How to Paint Necrons

LushCrons
Feb
04

How to Paint Necrons

LushCrons

The Crons go marching 4 by 4, hurrah…hurrah…

Greetings all!

With the release of the new Necron Codex, we thought we’d delve into how to paint Necrons.  Naturally, everyone has their own variations, but we’re focused today on the basic “metal warrior” look.  Games Workshop has a splendid video tutorial as well, and we’ve included it at the bottom for you to use as well.

So in our approach of how to paint Necrons, we start with assembled warriors, and a fine base coat of Abaddon black (or your flat black primer of choice).  Note that we left off our green plastic gauss tube, as we’re handling that separately.

primed necron

primed necron

As always, please observe proper spray paint safety and use it in a well ventilated area (ideally outside; though this is a rough time of year for that here in the North Eastern part of the US).

As with most “grey metal” looks, we start with Leadbelcher (or your “gun metal” paint color of choice).  As always, thin or cut your paints with a medium and we’re going to cover everything in the metal paint.  Usually I need three thin coats to get solid coverage.  Unlike later stages, having the black show through is less than desirable.  Conversely though, having the Leadbelcher show through later layers will only help cultivate the look of battleworn metal.  Make sure to let each layer dry completely before proceeding with the next.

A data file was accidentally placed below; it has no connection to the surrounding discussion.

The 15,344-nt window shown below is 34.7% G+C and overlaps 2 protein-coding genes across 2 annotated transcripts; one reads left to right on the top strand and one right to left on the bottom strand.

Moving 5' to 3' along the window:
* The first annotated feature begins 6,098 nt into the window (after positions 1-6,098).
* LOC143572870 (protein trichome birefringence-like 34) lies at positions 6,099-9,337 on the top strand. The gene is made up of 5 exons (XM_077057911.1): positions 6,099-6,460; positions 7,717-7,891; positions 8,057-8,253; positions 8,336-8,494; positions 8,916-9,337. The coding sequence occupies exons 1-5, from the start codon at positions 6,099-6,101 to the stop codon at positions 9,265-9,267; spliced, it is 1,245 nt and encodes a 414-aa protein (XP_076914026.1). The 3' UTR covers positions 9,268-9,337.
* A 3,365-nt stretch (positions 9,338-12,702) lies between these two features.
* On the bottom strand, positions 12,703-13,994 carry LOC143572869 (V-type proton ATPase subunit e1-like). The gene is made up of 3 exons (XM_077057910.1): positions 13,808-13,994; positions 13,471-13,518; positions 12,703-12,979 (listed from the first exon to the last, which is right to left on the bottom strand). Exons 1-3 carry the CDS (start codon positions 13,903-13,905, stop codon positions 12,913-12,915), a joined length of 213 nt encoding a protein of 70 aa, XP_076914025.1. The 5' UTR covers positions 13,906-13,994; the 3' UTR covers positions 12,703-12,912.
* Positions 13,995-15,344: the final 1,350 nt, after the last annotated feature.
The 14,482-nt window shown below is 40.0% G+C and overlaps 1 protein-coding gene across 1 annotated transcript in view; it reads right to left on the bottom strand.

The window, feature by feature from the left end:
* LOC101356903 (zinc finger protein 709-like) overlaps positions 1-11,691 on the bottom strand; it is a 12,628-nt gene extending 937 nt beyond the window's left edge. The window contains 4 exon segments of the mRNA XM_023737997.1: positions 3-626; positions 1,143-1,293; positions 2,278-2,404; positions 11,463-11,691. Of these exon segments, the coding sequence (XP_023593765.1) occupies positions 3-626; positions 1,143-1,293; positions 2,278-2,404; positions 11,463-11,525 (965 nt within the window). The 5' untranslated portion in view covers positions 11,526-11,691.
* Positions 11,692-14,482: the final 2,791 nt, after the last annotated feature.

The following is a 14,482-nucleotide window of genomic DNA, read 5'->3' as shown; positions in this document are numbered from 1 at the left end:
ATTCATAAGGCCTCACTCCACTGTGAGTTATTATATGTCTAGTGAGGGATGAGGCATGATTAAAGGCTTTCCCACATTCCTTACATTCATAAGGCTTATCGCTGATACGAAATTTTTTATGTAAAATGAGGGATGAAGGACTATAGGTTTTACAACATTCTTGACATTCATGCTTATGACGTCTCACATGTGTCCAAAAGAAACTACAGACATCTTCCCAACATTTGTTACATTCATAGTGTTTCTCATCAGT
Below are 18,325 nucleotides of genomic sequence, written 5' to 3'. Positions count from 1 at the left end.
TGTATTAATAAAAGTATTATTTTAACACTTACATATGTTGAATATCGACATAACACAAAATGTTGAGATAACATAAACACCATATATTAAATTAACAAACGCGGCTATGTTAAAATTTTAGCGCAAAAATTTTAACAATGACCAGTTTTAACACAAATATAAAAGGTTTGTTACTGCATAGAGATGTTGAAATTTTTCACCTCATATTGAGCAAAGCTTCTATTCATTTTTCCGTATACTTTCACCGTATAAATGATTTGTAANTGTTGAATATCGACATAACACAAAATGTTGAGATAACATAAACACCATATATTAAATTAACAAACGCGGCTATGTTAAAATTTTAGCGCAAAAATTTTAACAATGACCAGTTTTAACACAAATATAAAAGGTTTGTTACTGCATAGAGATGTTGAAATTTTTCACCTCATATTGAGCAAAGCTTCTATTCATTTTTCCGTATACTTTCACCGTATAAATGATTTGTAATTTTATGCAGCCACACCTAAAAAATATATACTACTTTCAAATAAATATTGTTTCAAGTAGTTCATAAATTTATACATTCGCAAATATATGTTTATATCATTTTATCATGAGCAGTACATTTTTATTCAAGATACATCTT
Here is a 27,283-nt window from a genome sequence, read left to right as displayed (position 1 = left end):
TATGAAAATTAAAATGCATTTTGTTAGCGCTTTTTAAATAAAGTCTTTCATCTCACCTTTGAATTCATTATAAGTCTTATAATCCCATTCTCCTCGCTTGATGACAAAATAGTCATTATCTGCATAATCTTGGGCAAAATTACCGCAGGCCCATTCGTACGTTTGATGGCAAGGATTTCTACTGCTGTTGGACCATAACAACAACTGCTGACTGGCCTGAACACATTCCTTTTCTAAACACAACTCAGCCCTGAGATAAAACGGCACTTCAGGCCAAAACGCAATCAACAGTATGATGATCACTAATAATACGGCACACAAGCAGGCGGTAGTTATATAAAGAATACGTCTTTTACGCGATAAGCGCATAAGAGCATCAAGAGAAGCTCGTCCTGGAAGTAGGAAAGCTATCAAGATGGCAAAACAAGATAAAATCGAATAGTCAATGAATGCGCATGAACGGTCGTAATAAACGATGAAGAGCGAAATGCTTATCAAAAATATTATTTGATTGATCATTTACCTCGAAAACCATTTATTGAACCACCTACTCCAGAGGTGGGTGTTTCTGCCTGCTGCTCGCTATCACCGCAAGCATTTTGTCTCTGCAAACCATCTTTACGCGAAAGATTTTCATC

It’s worth noting that in Games Workshop’s tutorial, they do not have you paint the entirety of the gun with the base coat; I prefer it as anything that shows through looks a bit more beaten up, but it’s up to you. [Note from Lush: Plan your colors. If you are going for a specific dynasty the LeadBelcher is hard to cover with some colors. For example the Charnovokh dynasty has night blue weaponry and so painting the gun metal to turn around and paint blue would be a waste of your paint and time. I know, I just did that with 2 units of warriors. Planning is important when painting.]

Here’s another point we diverge from the GW plan; where they use Ironbreaker; I prefer Runefang Steel; it’s brighter and shiner, but our goal is a bit more “new” looking, whereas the GW version is a bit more ancient.  Either version is good, it is a matter of your taste.